The actual production allowed on each BIP type is indicated in the batting average (AVG) and slugging (SLG) columns, and is converted to run values and compared to MLB average in the REL PRD (or Unadjusted Contact Score) column. That figure is then adjusted for context, such as home park, team defense, luck, etc., in the ADJ PRD (or Adjusted Contact Score) column. For the purposes of this exercise, sacrifice hits (SH) and flies (SF) are included as outs and hit by pitchers (HBP) are excluded from the on-base percentage (OBP) calculation.
The most noticeable aspect of this table is the absolutely puny actual production yielded by Sale to date. Unadjusted Contact Scores of 52, 39 and 64 for fly balls, liners and grounders, respectively? An overall Unadjusted Contact Score of 45? Those are insane numbers. The lack of production on liners hit off of Sale is particularly staggering; MLB hitters have produced a .661 AVG and .874 SLG on liners thus far this season, but are have recorded only a .429 AVG and .524 SLG on liners hit off of Sale.
It’s clear that Sale has managed contact quite well this season, but he has benefited from fairly extreme levels of good fortune, as well. Even after adjustment for context, Sale has squeezed fly-ball authority quite well, with an Adjusted Contact Score of 69 on fly balls. Over half of the fly balls he has allowed fall into the “donut hole” between 75-95 mph, where hitters bat around .100.
He hasn’t been nearly as exceptional in managing line-drive and ground-ball contact, however. His Adjusted Contact Score on liners is a solid 90, but that’s nowhere near the outlandish 39 mark that is based on actual performance. Hitters bat over .650 on liners between 75-95 mph, but are batting all of .333 on such liners against Sale.
Similarly, batters are hitting .189 AVG-.189 SLG on grounders against Sale, but adjusted for exit speed/angle, they “should” be hitting .231 AVG-.253 SLG, for a 103 Adjusted Contact Score. Combining all BIP types, Sale’s Adjusted Contact Score leaps from an almost invisible 45 to a still quite excellent 71, which can compete for league honors if maintained over a full season. Bear in mind, however, that this would require Sale maintaining his low liner for the duration, a very unlikely proposition.
Add back the Ks and BBs, and his “tru” ERA is 2.41, well above his ERA but quite a bit below his FIP, which doesn’t give him enough credit for his pop-up tendency and his ability to contain fly-ball authority.
Sale has a track record as an above average, though not elite, contact manager. From 2013 to -15, he posted Adjusted Contact Scores of 98, 76 and 97, respectively. In 2013 and 2015, he was a slightly better than average contact manager despite higher-than-average line-drive rates allowed; in the former season, his pop-up tendency was missing in action, as well. 2014 represented a best-case contact management scenario for Sale, with a minuscule liner rate and a previous career-best pop-up rate driving his success.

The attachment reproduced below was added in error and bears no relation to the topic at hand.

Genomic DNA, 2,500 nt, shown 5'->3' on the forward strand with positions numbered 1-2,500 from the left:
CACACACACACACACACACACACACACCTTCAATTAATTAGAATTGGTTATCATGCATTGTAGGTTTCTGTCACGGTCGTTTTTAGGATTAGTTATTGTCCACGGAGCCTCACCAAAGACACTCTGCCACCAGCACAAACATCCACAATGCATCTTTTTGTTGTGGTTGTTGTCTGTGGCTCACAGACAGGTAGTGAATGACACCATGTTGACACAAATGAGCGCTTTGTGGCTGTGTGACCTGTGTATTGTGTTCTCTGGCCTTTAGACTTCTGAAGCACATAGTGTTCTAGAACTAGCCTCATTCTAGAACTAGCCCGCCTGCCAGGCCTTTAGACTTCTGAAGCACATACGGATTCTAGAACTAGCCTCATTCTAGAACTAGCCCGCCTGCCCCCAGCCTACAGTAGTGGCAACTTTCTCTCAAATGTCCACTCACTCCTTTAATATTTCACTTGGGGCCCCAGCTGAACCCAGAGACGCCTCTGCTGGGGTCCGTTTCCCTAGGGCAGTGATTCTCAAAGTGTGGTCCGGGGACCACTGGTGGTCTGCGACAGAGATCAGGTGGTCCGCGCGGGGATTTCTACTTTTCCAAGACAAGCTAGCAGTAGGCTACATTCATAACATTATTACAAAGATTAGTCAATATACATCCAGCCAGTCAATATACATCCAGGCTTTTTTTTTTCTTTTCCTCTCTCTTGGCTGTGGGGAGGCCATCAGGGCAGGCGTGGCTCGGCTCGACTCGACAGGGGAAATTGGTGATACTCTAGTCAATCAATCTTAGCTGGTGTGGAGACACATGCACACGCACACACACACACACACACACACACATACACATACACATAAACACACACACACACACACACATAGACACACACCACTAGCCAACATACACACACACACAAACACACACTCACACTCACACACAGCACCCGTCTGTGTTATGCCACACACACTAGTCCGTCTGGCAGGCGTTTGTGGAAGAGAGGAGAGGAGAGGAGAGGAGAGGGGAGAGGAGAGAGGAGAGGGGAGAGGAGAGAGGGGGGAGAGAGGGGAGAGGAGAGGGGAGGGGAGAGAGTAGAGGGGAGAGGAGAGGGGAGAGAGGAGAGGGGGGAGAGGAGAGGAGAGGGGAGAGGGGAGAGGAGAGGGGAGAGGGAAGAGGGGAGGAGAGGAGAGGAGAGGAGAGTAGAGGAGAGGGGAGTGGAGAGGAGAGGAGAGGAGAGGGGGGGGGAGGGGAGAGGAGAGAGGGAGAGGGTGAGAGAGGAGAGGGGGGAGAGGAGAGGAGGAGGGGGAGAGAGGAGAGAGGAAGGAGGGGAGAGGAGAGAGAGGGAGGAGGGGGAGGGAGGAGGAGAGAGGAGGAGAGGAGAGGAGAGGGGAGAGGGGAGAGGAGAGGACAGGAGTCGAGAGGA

In 2015, he was able to overcome the high liner rate by squelching authority of all BIP types. His average overall authority allowed of 85.9 mph was second best in the AL, fractionally behind Dallas Keuchel. He allowed the weakest ground balls (81.4 mph) and second-weakest line drives (90.4 mph) among qualifying AL starters, only to be done-in by the AL-worst team defense. His 2015 “tru” ERA, adjusted for exit speed/angle of all BIP was 2.46, virtually the same as this year’s mark. His 2014 “tru” ERA, with the extremely low liner rate, was 2.17, a career best.
This time around, batters are hitting the ball substantially harder against Sale than they did in 2015. Overall average authority is up to 87.6 mph, with the average grounder authority (86.6 mph), in particular, up sharply.
So is this version of Chris Sale an improved one? I would say no. With a very low liner rate, he’s basically the same guy he was last year. As that liner rate regresses upward, his “tru” ERA will likely rise into the upper twos, unless he can push his K rate upward, back into familiar territory.
Sale is an elite pitcher, my preseason 2016 Cy Young selection, someone to whom I would have given a first-place vote, believe it or not, if I had a 2015 Cy Young ballot. The difference between his Unadjusted (119) and Adjusted (97) Contact Scores obscured how great he was. I don’t believe that he is quite that same guy at present.
He’s still a No. 1, still a bell cow who makes his team the favorite in any game he pitches. He and possibly Jake Arrieta are the only two non-Kershaws capable of performing Kershawian feats. Until that K rate surges, driven by rebounds in his average fastball velocity (down by over a full mph to 92.9 this season), and his swinging-strike rate (down by almost half to a career low 9.8%), we are not seeing peak Chris Sale.